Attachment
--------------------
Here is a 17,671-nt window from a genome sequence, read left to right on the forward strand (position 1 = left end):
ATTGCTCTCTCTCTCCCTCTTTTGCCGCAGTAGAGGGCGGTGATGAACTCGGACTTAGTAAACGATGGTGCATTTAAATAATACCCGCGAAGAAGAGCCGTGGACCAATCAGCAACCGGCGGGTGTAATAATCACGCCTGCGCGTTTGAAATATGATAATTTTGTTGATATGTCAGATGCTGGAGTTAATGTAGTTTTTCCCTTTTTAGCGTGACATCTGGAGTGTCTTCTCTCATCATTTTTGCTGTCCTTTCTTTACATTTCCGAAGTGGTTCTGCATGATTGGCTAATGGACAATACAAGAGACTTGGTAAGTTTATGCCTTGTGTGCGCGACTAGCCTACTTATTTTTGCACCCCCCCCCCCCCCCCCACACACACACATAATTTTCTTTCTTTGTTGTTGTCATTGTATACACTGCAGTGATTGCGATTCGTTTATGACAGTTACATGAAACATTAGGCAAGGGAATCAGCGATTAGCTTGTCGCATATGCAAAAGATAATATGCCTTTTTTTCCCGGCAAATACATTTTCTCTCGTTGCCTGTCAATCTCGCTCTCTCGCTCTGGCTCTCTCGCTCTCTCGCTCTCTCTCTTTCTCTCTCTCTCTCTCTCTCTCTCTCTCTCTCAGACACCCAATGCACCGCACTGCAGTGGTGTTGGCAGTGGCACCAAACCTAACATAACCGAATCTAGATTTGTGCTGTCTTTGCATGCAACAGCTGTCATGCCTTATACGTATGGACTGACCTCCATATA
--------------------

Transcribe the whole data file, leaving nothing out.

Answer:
Here is a 17,671-nt window from a genome sequence, read left to right on the forward strand (position 1 = left end):
ATTGCTCTCTCTCTCCCTCTTTTGCCGCAGTAGAGGGCGGTGATGAACTCGGACTTAGTAAACGATGGTGCATTTAAATAATACCCGCGAAGAAGAGCCGTGGACCAATCAGCAACCGGCGGGTGTAATAATCACGCCTGCGCGTTTGAAATATGATAATTTTGTTGATATGTCAGATGCTGGAGTTAATGTAGTTTTTCCCTTTTTAGCGTGACATCTGGAGTGTCTTCTCTCATCATTTTTGCTGTCCTTTCTTTACATTTCCGAAGTGGTTCTGCATGATTGGCTAATGGACAATACAAGAGACTTGGTAAGTTTATGCCTTGTGTGCGCGACTAGCCTACTTATTTTTGCACCCCCCCCCCCCCCCCCACACACACACATAATTTTCTTTCTTTGTTGTTGTCATTGTATACACTGCAGTGATTGCGATTCGTTTATGACAGTTACATGAAACATTAGGCAAGGGAATCAGCGATTAGCTTGTCGCATATGCAAAAGATAATATGCCTTTTTTTCCCGGCAAATACATTTTCTCTCGTTGCCTGTCAATCTCGCTCTCTCGCTCTGGCTCTCTCGCTCTCTCGCTCTCTCTCTTTCTCTCTCTCTCTCTCTCTCTCTCTCTCTCTCAGACACCCAATGCACCGCACTGCAGTGGTGTTGGCAGTGGCACCAAACCTAACATAACCGAATCTAGATTTGTGCTGTCTTTGCATGCAACAGCTGTCATGCCTTATACGTATGGACTGACCTCCATATA